Editorials

Treatments for heavy menstrual bleeding

BMJ 2003; 327 doi: https://doi.org/10.1136/bmj.327.7426.1243 (Published 27 November 2003) Cite this as: BMJ 2003;327:1243
  1. Anne Lethaby (a.lethaby@auckland.ac.nz), editor,
  2. Cindy Farquhar, professor
  1. Cochrane Menstrual Disorders & Fertility Group
  2. Department of Obstetrics and Gynaecology, University of Auckland, 2nd Floor, National Women's Hospital, Auckland, 1005 New Zealand

    Guidelines improve prescribing practice but may not affect hysterectomy rates

    Heavy menstrual bleeding is a common cause of iron deficiency anaemia and may affect a woman's quality of life. Thirty per cent of women consider their menstruation to be excessive.w1 In more than half of women with menorrhagia no obvious cause for the bleeding is found, and in at least half of those who undergo hysterectomies in the United Kingdom heavy menstrual bleeding is the main presenting problem.w2 Concern has been expressed that unnecessary surgery is being performed, and treatment of this common condition is not appropriate and evidence based.1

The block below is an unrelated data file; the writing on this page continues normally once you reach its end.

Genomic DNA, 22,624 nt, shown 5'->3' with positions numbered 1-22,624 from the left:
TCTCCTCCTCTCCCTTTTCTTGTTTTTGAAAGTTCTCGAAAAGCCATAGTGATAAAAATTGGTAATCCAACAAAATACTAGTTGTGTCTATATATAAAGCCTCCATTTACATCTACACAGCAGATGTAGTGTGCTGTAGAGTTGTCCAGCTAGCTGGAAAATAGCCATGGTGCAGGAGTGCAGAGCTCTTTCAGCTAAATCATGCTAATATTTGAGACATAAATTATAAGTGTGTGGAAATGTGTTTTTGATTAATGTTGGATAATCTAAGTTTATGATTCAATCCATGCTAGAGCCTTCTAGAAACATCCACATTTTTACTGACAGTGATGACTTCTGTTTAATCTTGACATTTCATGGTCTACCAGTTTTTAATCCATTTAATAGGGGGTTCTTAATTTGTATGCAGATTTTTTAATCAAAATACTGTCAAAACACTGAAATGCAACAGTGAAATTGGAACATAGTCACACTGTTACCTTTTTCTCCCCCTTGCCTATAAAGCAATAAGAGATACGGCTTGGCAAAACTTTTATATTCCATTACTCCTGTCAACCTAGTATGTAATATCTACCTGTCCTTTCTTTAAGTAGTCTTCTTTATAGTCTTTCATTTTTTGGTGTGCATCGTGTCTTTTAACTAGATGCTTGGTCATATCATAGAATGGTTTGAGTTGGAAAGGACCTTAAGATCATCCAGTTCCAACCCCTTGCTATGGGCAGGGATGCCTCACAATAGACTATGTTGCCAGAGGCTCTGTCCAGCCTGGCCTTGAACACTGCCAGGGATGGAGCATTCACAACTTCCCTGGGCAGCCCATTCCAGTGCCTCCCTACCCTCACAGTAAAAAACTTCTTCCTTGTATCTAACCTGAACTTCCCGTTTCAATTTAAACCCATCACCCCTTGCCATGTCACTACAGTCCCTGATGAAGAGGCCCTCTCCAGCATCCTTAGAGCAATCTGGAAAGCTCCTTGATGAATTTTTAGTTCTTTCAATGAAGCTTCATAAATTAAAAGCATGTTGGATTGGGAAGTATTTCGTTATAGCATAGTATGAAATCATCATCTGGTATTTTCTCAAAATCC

One difficulty with the available research is that the focus has been on trying accurately to measure blood loss as a response to treatment. There are problems with this approach. Firstly, there is a large discrepancy between women's perception of their menstrual loss and accurate measurement of the blood flow. For example, only about half of women complaining of heavy menstrual bleeding have a menstrual loss greater than 80 ml per cycle, which is the cut-off for a clinical diagnosis of heavy menstrual bleeding.2 Secondly, the current gold standard for measuring menstrual blood loss is a modification of the alkaline haematin technique,3 but this …

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